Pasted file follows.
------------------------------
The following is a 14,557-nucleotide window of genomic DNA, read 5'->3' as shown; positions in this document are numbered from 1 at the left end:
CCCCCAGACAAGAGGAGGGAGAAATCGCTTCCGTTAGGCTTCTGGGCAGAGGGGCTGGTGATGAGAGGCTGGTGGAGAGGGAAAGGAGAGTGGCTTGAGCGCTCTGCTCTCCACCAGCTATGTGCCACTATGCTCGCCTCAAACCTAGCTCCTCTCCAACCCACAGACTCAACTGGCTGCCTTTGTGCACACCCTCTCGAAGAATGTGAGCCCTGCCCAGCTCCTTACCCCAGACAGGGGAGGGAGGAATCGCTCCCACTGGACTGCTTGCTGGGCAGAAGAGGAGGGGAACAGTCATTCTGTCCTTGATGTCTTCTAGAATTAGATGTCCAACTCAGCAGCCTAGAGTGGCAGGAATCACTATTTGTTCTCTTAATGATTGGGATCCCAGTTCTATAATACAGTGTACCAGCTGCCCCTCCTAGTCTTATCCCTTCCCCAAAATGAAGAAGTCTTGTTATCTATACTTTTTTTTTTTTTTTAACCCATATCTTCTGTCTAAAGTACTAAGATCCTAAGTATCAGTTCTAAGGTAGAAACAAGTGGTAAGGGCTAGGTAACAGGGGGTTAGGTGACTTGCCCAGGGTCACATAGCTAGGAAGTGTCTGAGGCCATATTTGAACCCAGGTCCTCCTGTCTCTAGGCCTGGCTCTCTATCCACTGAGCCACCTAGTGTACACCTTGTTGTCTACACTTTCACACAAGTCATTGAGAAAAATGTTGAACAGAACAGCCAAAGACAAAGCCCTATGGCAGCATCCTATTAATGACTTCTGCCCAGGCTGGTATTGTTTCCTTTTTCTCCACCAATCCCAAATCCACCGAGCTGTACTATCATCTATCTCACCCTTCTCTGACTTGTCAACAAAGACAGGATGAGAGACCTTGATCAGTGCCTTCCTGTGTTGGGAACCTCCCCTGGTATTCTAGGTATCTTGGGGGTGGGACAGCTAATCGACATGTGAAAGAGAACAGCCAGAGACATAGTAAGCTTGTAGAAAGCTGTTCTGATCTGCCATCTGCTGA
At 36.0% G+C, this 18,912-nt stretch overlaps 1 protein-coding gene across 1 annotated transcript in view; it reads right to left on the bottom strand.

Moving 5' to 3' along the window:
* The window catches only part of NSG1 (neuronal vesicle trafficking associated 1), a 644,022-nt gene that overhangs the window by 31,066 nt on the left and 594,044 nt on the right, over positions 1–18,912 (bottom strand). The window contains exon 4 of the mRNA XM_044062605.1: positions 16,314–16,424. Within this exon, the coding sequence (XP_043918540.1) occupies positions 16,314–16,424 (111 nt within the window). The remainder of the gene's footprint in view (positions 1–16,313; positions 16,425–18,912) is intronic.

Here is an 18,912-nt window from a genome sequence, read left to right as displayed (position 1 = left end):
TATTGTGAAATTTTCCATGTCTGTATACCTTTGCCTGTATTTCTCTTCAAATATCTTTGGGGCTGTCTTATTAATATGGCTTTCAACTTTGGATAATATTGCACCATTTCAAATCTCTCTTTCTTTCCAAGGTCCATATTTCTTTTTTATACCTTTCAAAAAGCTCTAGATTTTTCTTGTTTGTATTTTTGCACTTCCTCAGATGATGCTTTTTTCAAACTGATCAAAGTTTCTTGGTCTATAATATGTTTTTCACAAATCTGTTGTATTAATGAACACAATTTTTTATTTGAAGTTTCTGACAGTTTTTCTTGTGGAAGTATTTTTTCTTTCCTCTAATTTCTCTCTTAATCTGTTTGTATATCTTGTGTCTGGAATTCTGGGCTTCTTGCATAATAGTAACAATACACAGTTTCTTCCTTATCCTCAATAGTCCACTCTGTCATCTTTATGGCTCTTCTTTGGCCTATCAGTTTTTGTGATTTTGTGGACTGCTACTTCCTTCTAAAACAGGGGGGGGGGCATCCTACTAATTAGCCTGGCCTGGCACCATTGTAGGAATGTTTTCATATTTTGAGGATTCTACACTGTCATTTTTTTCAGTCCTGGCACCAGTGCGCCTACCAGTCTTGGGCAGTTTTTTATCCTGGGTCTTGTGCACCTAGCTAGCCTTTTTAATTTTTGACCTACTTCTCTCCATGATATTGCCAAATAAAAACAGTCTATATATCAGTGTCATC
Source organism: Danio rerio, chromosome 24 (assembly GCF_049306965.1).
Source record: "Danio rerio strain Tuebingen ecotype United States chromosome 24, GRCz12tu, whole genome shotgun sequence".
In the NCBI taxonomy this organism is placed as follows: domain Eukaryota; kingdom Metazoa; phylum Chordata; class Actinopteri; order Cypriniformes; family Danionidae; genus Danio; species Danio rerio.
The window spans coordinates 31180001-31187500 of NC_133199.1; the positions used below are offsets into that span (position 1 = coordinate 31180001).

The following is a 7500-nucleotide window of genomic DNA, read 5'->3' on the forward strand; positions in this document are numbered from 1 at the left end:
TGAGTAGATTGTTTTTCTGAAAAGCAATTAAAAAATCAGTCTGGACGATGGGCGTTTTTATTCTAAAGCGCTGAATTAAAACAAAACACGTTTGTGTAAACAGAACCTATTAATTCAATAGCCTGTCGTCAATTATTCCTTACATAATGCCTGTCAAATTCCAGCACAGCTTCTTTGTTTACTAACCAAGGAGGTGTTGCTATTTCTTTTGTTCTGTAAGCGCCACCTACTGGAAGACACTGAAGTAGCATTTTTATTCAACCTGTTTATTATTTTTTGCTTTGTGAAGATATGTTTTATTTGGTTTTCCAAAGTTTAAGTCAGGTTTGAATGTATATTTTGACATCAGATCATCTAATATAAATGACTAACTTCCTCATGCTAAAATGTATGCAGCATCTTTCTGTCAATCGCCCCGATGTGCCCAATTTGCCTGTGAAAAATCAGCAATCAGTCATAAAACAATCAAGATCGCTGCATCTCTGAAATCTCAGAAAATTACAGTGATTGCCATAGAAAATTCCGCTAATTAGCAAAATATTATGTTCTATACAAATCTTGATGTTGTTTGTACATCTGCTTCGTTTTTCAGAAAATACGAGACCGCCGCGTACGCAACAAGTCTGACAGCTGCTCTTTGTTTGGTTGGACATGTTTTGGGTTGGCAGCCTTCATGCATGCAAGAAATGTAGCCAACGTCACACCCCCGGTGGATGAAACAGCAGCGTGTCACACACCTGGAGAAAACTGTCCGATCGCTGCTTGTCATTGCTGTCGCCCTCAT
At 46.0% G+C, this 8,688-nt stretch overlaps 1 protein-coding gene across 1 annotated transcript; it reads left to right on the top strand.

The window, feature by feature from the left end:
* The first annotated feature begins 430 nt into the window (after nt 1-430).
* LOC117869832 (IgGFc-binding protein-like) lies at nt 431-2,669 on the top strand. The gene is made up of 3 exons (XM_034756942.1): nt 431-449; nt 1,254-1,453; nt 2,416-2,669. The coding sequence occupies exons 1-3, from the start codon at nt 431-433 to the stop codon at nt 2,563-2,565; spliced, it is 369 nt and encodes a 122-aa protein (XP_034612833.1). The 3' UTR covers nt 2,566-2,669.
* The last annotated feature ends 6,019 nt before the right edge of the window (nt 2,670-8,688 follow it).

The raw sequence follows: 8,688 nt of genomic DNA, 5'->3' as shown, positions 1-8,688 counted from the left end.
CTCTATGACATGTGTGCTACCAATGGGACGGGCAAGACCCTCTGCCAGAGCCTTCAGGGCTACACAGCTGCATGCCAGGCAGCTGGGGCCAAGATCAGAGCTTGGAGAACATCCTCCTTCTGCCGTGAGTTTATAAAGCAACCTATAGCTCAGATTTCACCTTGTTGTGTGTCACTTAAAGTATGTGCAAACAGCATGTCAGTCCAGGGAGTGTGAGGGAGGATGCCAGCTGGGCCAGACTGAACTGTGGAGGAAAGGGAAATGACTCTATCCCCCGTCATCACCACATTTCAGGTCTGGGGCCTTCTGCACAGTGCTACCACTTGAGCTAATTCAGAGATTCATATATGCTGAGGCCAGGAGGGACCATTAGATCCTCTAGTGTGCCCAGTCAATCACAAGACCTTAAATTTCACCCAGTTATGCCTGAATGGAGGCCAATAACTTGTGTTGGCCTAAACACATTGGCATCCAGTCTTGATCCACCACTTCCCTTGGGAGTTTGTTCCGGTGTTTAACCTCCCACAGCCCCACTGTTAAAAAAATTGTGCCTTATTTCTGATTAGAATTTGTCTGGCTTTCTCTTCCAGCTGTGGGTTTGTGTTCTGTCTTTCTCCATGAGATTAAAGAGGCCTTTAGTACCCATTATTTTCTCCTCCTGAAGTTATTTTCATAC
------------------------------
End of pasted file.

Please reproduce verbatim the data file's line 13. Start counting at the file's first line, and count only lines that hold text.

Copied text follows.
TGAGTAGATTGTTTTTCTGAAAAGCAATTAAAAAATCAGTCTGGACGATGGGCGTTTTTATTCTAAAGCGCTGAATTAAAACAAAACACGTTTGTGTAAACAGAACCTATTAATTCAATAGCCTGTCGTCAATTATTCCTTACATAATGCCTGTCAAATTCCAGCACAGCTTCTTTGTTTACTAACCAAGGAGGTGTTGCTATTTCTTTTGTTCTGTAAGCGCCACCTACTGGAAGACACTGAAGTAGCATTTTTATTCAACCTGTTTATTATTTTTTGCTTTGTGAAGATATGTTTTATTTGGTTTTCCAAAGTTTAAGTCAGGTTTGAATGTATATTTTGACATCAGATCATCTAATATAAATGACTAACTTCCTCATGCTAAAATGTATGCAGCATCTTTCTGTCAATCGCCCCGATGTGCCCAATTTGCCTGTGAAAAATCAGCAATCAGTCATAAAACAATCAAGATCGCTGCATCTCTGAAATCTCAGAAAATTACAGTGATTGCCATAGAAAATTCCGCTAATTAGCAAAATATTATGTTCTATACAAATCTTGATGTTGTTTGTACATCTGCTTCGTTTTTCAGAAAATACGAGACCGCCGCGTACGCAACAAGTCTGACAGCTGCTCTTTGTTTGGTTGGACATGTTTTGGGTTGGCAGCCTTCATGCATGCAAGAAATGTAGCCAACGTCACACCCCCGGTGGATGAAACAGCAGCGTGTCACACACCTGGAGAAAACTGTCCGATCGCTGCTTGTCATTGCTGTCGCCCTCAT